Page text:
Cardiovascular disease remains the number one killer of American women killing eight times more women than breast cancer and two times as many women as all cancers combined. When we look at heart attacks it is important to remember that 90% of heart attacks are preventable, and are attributable to nine major risk factors; these include abnormal cholesterol, a history of smoking, having high blood pressure, having diabetes, having an increase in abdominal girth, in other words carrying most of your fat around the abdomen, having high stress in your life, not eating a proper diet of fruits and vegetables and a lot of whole grains, not exercising and interestingly not drinking alcohol in moderation. There are major risk factors for women. The first really is cigarette smoking, which can increase your risk two to seven times. And you don’t have to smoke a pack of cigarettes. It could be as few as two to three cigarettes that increase your risk. The second is high blood pressure, followed by high cholesterol, having diabetes, and being overweight, especially if you carry most of the weight around your abdomen. An easy way to know about that is that if your waist is more than 35 inches, then you are carrying too much weight around your abdomen. Finally, having a sedentary lifestyle and being postmenopausal increases your risk. Genetics does play a role, but the bottom line is that there are 5 healthy habits that a woman can do that would lead to greater than an 82% reduction in their risk for heart disease. These things include: absolutely not smoking nor being around secondary smoke; exercising for at least 30 minutes a day; eating a heart healthy diet that is low in saturated fats (that means animal fat) and has a lot of fruits, vegetables of color, complex carbohydrates like whole grains; and making sure that your weight is not in excess and that your waist is not more than 35 inches. Finally, having a single serving of alcohol daily may offer protection for women. Other recommendations could include talking to your physician about taking Omega-3 fatty acid (fish oil) supplements and considering a daily low dose baby aspirin.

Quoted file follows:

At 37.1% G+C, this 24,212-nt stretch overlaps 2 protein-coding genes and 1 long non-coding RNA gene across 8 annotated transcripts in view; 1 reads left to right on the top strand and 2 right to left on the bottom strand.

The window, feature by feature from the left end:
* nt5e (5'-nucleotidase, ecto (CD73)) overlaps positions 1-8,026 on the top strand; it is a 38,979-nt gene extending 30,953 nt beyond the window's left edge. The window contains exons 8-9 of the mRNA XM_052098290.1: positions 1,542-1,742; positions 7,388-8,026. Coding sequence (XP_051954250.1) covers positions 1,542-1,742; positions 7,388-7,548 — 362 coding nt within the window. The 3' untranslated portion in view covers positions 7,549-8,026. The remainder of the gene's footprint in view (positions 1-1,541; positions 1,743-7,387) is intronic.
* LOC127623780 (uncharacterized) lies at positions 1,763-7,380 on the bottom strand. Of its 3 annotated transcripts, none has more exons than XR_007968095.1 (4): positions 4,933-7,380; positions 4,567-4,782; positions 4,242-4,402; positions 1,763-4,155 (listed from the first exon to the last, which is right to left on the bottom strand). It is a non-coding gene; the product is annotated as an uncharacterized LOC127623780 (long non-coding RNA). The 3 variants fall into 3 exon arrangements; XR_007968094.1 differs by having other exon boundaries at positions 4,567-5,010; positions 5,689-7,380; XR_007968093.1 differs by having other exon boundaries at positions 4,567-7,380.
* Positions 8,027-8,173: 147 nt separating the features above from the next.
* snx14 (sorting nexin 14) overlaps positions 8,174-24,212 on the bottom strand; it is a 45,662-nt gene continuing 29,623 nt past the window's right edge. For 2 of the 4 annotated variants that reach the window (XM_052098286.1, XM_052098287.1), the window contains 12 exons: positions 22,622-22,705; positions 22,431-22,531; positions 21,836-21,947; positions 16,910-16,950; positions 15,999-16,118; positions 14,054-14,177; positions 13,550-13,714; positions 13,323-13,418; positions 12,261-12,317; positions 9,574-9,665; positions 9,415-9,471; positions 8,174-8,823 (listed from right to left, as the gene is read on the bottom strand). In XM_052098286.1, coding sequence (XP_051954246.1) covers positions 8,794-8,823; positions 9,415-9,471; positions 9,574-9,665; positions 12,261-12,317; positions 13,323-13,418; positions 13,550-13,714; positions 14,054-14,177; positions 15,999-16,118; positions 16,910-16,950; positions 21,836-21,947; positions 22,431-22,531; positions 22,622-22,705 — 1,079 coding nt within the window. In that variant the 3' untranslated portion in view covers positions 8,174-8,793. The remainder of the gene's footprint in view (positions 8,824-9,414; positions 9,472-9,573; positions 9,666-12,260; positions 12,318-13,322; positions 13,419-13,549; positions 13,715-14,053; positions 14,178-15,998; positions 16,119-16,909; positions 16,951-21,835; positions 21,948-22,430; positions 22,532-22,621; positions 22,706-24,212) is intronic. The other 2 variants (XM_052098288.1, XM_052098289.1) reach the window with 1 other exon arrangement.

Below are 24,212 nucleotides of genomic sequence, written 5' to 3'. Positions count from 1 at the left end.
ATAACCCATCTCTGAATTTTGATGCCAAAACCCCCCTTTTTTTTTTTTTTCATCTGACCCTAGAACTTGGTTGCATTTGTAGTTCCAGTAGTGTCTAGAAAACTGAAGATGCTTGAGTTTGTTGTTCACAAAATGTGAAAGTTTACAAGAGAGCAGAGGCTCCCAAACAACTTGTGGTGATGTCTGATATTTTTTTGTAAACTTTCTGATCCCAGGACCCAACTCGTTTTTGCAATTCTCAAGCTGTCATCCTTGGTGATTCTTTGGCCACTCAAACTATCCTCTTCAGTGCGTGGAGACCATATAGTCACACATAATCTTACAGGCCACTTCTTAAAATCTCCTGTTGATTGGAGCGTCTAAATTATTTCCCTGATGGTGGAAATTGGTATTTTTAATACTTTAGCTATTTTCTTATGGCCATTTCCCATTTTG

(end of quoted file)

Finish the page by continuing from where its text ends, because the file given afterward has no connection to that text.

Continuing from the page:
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Suzanne Steinbaum, DO, Cardiology, answered
Women can prevent cardiovascular disease by making smart lifestyle choices, being proactive about diet and exercise, and properly managing stress. Watch cardiologist Suzanne Steinbaum, DO, discuss what women can do to ensure a healthy heart for life.